The plan was to sidle up to Kenny and mention that on a math test I'd gotten a grade of SIXTY-NINE, then hope he'd break into his Jurassic laugh and explain everything. On a Friday morning, I went up to Kenny in the auditorium as he labored over something he could just about identify as "a book." He seemed grateful for the interruption so I launched Part One of my plan. But when Kenny more or less congratulated me on my math score, I nodded and walked off toward the front of the auditorium. My friend Anthony Milano asked me what I talked to Kenny about. Math, I said. He gave me this faraway look, which was understandable as it had only been a few weeks since Anthony had convinced Kenny that Mount Rushmore was natural rock formation.

My second source was Gary Lauer, a perfect combination of older, friendly and pitiful. Due to his huge nose, Gary's nickname was "Face the Nation" -- so dubbed by his best friend Mike Bostick. (Mike had a flair in this area. He named his black cat "Willie McCovey.") Considering the blizzard of abuse Gary took for his prematurely grotesque profile, I hoped he'd be flattered anyone would seek him out for anything. I caught up with him as he watched pick-up basketball in the schoolyard of PS 26.

Gary never played sports, he just watched as if he were a season ticket holder to his friends' lives. On this day, three of the ten players were wearing sixty-nine jerseys. Perfect...

"Little Mehl, what's up?" Gary said pleasantly.

I opened with basketball talk, noting that Phil Schoenhaut couldn't dribble to his left. Gary said, "No, he has no left hand. He has a right hand and non-right hand." I laughed. Gary had the kind of lively sense of humor I'd associated with aesthetically tragic people. Pleased by my laugh, he made more jokes. I laughed more. Fun. We were having fun. So I threw it out there: "Boy, what's the big deal about sixty-nine?"

Gary's nervous system high-jumped, his face going all gargoyle as if he were seeing himself in the mirror for the first time. "What did you ask me?"

I backpeddled. "The shirts, with the numbers. Oh, forget it..."

Too late. Face The Nation bolted up and waded into the middle of a fast break --that's how much this couldn't wait-- grabbed Phil Schoenhaut and whispered to him with Cold War urgency. Phil's braces pitched forward. I noticed that he went to his right even to wave over other players who, one by one, buckled in viral laughs.

Sixty-nine is worse than I thought, I said to myself after blowing out a side exit of the schoolyard. I ran home, just ran full-tilt, my head baggy with questions bigger than me. Tearing through a path between two buildings -- the exact spot where Steven Squirsky told me the President had been shot -- I bumped into Teddy Scharf. Teddy was a month younger than me and yet, he was wearing a sixty-nine jersey.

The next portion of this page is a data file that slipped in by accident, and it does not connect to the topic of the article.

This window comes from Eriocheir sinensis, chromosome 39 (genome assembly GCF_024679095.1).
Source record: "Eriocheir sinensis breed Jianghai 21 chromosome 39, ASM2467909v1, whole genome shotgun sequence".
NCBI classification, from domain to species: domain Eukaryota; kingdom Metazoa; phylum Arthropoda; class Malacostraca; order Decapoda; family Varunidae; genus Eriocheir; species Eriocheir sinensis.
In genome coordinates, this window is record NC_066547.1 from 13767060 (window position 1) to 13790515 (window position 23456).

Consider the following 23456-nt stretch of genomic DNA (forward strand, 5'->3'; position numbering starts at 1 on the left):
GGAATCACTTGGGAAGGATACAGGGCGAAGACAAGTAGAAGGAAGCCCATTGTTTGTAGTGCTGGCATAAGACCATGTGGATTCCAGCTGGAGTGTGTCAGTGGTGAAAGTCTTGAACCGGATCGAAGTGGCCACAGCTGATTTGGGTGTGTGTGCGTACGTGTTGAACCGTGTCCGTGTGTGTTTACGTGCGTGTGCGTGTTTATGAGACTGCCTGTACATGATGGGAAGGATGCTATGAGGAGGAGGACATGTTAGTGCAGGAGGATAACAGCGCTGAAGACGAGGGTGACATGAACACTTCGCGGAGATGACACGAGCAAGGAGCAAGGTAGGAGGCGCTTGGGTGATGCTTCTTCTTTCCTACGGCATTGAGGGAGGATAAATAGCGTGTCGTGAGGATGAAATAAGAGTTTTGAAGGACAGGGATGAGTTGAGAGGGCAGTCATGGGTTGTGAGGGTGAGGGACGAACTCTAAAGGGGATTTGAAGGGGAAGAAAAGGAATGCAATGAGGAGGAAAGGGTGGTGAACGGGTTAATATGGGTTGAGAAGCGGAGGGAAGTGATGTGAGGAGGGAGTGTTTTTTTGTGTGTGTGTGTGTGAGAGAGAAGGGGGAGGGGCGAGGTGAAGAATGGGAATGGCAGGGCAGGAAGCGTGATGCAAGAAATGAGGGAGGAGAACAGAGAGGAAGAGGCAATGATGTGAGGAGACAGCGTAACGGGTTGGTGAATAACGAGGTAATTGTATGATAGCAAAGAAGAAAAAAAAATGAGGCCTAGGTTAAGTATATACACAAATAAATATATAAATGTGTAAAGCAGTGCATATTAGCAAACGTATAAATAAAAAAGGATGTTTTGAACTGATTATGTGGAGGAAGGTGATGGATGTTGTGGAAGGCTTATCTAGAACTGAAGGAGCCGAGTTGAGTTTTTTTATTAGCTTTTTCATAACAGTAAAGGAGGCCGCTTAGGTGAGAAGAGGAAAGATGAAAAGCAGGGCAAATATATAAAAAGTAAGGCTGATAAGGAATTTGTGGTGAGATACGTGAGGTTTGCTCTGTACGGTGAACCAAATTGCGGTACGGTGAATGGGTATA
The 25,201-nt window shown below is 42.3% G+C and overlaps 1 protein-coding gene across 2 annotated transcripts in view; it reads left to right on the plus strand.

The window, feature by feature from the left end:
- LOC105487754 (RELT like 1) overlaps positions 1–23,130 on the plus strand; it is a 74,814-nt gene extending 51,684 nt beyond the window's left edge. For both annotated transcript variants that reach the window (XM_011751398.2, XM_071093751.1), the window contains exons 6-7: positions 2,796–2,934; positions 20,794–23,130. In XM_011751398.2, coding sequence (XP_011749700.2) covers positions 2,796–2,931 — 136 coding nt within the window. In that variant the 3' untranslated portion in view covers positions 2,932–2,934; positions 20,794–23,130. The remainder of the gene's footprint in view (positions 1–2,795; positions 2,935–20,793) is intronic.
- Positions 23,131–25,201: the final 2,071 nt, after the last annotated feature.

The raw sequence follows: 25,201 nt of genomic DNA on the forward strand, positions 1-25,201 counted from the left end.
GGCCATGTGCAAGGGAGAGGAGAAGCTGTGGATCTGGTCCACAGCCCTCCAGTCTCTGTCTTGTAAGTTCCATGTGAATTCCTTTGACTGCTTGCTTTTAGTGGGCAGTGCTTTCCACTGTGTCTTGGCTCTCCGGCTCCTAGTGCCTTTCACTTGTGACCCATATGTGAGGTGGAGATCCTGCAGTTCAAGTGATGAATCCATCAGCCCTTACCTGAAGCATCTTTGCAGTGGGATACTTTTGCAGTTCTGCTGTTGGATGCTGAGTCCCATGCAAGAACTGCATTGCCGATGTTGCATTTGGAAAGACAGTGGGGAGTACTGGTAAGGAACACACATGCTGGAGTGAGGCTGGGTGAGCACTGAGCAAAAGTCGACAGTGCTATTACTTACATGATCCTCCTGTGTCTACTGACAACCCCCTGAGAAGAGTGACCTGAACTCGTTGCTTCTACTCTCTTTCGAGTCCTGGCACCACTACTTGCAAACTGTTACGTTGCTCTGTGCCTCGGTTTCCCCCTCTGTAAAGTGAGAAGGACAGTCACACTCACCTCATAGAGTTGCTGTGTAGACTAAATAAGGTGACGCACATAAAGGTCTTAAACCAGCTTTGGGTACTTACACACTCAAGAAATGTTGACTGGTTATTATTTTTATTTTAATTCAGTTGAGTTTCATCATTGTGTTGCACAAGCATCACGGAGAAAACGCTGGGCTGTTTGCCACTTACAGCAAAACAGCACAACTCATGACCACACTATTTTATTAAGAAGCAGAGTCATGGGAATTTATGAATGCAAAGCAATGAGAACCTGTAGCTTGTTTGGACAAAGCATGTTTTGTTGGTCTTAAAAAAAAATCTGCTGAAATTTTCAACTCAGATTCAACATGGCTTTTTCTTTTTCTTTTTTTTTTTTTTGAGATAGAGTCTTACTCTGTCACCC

"Where did you get that shirt?" I asked, all Perry Mason.

Teddy got nervous. Real nervous. "It's my brother's," he said. "I grabbed it out of his drawer. I thought, you know, everyone's wearing sixty-nine shirts. I don't even know why. I just looked up sixty-nine in the Giants Yearbook. It's Willie Young and he stinks. I don't get it. Does sixty-nine mean something? "

So, Teddy was also on the case.

His research was a day's behind mine but I decided we could partner up. I brought him up to speed, then warned him against questioning older kids of or even telling anyone we'd had this discussion. He nodded like a newly-deputized narc. We went silent for a few moments, contemplating the world over our heads.

On an ensuing weekend, I walked home after hanging out at Eddie Clark's house where'd he continued talking about Gail Morrissey's ass as if it were something hanging in the Guggenheim. I started home with upwards of a dollar in my pocket, so I decided to stop at Lorenzo's, a pizzeria next door to a bowling alley known as "The Hole." I was feeling cool around The Hole as I'd recently bowled my high game there, 104, with a ball so light the pins practically had to be bribed into falling. The sixteen lanes were downstairs from a non-descript doorway on Union Turnpike and the street outside the two establishments became a hang-out for older kids. I got two slices and a Coke and--

Information rides random currents. You gotta just stay open for business.

Two guys walked into Lorenzo's just as one said, "Believe me, I think he's full of it too but he swore up and down that he sixty-nined her in Cunningham Park. "

I grabbed my pizza and coke, ate on the move and ran to Teddy Sharf's house.

"I just learned something really big,"

"What?" Teddy whispered. "What?

A pause to let the moment gain weight, then:

"Sixty-nine is a verb."

Teddy's eyes widened as if to say, "Holy crap." This was confirmed seconds later when he said, "Holy crap." I nodded. Yeah, holy crap. We stood there processing. It was getting cold. Teddy looked up at me and said, "You're shivering." I thought he was going to ask me in his house but instead, he said, "Well, I still don't know what the hell sixty-nine is all about but I'll tell you this much: When 1969 rolls around, all hell's gonna break loose in this city."

Editor's Note: The names of Peter's pals have been changed